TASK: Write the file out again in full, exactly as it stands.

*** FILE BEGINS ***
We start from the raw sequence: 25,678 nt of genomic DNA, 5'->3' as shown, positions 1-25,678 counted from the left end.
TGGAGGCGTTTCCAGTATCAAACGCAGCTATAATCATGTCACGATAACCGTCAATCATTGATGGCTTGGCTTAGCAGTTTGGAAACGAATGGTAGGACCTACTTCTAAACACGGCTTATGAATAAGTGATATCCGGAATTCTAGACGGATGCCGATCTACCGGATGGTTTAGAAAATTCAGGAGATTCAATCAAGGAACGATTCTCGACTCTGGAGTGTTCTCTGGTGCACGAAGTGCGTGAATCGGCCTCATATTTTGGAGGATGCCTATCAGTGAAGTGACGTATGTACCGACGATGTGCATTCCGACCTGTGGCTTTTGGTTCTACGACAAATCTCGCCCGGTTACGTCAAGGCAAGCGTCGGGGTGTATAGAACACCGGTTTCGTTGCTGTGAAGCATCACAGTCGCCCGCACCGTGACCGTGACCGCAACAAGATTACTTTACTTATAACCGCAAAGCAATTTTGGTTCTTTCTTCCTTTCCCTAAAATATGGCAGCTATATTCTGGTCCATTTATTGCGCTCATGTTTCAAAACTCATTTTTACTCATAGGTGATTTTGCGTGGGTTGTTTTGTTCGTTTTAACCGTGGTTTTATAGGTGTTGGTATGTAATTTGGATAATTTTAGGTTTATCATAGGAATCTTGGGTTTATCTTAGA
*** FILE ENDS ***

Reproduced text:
We start from the raw sequence: 25,678 nt of genomic DNA, 5'->3' as shown, positions 1-25,678 counted from the left end.
TGGAGGCGTTTCCAGTATCAAACGCAGCTATAATCATGTCACGATAACCGTCAATCATTGATGGCTTGGCTTAGCAGTTTGGAAACGAATGGTAGGACCTACTTCTAAACACGGCTTATGAATAAGTGATATCCGGAATTCTAGACGGATGCCGATCTACCGGATGGTTTAGAAAATTCAGGAGATTCAATCAAGGAACGATTCTCGACTCTGGAGTGTTCTCTGGTGCACGAAGTGCGTGAATCGGCCTCATATTTTGGAGGATGCCTATCAGTGAAGTGACGTATGTACCGACGATGTGCATTCCGACCTGTGGCTTTTGGTTCTACGACAAATCTCGCCCGGTTACGTCAAGGCAAGCGTCGGGGTGTATAGAACACCGGTTTCGTTGCTGTGAAGCATCACAGTCGCCCGCACCGTGACCGTGACCGCAACAAGATTACTTTACTTATAACCGCAAAGCAATTTTGGTTCTTTCTTCCTTTCCCTAAAATATGGCAGCTATATTCTGGTCCATTTATTGCGCTCATGTTTCAAAACTCATTTTTACTCATAGGTGATTTTGCGTGGGTTGTTTTGTTCGTTTTAACCGTGGTTTTATAGGTGTTGGTATGTAATTTGGATAATTTTAGGTTTATCATAGGAATCTTGGGTTTATCTTAGA